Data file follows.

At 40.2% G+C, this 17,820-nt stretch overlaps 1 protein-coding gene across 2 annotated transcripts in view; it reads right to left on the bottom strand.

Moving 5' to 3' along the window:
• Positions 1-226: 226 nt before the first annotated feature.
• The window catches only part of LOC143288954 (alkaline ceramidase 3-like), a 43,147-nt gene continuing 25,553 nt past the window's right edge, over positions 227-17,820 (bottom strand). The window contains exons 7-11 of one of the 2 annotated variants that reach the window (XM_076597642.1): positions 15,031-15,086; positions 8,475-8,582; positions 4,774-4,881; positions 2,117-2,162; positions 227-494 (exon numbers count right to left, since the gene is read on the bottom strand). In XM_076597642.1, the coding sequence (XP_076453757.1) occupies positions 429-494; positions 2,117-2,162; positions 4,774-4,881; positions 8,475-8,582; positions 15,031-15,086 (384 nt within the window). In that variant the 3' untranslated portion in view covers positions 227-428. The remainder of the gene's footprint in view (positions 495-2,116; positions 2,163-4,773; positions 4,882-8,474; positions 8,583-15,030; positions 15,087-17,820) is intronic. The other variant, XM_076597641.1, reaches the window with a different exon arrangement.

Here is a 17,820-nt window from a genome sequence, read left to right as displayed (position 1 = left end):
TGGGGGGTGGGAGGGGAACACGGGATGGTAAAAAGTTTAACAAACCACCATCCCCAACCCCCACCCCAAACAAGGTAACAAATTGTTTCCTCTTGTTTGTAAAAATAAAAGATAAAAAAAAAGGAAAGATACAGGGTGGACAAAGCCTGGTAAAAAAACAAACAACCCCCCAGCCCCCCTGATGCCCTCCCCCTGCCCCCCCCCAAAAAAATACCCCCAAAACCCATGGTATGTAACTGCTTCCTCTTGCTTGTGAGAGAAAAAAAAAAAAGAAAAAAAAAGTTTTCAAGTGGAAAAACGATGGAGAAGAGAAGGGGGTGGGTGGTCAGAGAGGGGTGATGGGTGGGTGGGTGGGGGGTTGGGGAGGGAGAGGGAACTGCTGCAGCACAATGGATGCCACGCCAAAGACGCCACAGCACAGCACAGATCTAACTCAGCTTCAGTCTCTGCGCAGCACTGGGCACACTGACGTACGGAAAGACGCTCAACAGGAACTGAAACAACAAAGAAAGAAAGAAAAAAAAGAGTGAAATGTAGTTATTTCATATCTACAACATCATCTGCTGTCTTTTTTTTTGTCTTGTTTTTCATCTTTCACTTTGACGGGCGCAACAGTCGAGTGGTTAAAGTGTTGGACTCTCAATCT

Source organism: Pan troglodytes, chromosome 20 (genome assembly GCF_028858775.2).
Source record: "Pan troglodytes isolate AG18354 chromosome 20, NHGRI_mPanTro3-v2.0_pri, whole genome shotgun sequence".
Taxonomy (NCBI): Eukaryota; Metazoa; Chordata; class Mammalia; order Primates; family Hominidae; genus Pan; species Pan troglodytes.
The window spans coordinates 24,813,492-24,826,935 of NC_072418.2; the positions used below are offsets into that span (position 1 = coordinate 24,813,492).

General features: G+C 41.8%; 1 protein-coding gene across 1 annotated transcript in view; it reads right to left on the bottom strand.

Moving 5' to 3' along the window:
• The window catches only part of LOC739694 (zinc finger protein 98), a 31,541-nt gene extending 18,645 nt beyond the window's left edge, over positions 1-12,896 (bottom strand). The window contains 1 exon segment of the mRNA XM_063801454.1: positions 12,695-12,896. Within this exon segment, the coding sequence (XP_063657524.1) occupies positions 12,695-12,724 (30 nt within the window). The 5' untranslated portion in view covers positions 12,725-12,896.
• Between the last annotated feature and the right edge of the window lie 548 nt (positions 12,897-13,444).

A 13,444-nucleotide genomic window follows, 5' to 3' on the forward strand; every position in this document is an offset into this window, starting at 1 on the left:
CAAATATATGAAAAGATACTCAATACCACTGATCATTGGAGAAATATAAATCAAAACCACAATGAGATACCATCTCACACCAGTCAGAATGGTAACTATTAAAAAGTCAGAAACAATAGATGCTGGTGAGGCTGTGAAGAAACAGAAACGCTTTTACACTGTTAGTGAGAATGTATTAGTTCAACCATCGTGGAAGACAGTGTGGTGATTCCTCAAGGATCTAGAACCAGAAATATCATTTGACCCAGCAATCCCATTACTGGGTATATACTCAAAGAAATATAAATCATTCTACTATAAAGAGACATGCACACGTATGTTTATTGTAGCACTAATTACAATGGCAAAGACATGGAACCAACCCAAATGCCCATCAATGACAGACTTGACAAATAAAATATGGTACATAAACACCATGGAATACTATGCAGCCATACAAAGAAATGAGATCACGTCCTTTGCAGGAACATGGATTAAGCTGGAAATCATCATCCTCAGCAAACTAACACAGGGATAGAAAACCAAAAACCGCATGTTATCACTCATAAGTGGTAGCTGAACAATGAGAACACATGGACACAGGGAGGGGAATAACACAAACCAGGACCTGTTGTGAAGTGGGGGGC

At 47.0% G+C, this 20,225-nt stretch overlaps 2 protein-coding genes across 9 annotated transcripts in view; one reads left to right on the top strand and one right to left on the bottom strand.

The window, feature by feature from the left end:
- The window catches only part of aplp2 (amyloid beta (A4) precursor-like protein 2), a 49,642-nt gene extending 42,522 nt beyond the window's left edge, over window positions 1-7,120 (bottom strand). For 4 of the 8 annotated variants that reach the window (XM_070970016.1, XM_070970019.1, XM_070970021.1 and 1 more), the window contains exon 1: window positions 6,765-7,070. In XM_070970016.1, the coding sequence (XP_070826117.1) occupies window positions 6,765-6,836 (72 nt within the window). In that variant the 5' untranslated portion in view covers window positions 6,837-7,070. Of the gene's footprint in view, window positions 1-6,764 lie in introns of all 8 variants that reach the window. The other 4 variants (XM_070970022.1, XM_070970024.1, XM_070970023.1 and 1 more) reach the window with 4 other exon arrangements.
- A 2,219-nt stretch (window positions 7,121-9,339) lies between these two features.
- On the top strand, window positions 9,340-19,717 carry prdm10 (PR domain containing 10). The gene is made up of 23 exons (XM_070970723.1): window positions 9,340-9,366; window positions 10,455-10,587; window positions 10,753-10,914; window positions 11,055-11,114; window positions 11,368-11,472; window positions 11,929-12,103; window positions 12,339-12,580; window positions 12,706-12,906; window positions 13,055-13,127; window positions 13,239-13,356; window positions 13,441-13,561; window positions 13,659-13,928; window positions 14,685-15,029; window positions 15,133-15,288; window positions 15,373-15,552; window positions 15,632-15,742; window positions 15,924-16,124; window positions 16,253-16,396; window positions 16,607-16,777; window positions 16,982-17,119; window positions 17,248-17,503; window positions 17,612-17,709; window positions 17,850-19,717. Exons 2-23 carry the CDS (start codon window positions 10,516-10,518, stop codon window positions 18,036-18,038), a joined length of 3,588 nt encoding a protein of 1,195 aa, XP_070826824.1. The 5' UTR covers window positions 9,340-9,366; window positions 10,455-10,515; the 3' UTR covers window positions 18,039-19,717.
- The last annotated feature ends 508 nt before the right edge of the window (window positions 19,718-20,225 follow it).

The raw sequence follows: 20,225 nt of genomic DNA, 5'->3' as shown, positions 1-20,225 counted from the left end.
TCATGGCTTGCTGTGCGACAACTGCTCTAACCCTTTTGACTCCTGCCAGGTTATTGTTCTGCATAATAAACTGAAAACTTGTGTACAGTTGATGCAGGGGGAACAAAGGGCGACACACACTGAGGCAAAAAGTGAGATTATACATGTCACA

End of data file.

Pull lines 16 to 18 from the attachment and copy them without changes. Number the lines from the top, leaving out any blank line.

CAAATATATGAAAAGATACTCAATACCACTGATCATTGGAGAAATATAAATCAAAACCACAATGAGATACCATCTCACACCAGTCAGAATGGTAACTATTAAAAAGTCAGAAACAATAGATGCTGGTGAGGCTGTGAAGAAACAGAAACGCTTTTACACTGTTAGTGAGAATGTATTAGTTCAACCATCGTGGAAGACAGTGTGGTGATTCCTCAAGGATCTAGAACCAGAAATATCATTTGACCCAGCAATCCCATTACTGGGTATATACTCAAAGAAATATAAATCATTCTACTATAAAGAGACATGCACACGTATGTTTATTGTAGCACTAATTACAATGGCAAAGACATGGAACCAACCCAAATGCCCATCAATGACAGACTTGACAAATAAAATATGGTACATAAACACCATGGAATACTATGCAGCCATACAAAGAAATGAGATCACGTCCTTTGCAGGAACATGGATTAAGCTGGAAATCATCATCCTCAGCAAACTAACACAGGGATAGAAAACCAAAAACCGCATGTTATCACTCATAAGTGGTAGCTGAACAATGAGAACACATGGACACAGGGAGGGGAATAACACAAACCAGGACCTGTTGTGAAGTGGGGGGC

At 47.0% G+C, this 20,225-nt stretch overlaps 2 protein-coding genes across 9 annotated transcripts in view; one reads left to right on the top strand and one right to left on the bottom strand.

The window, feature by feature from the left end: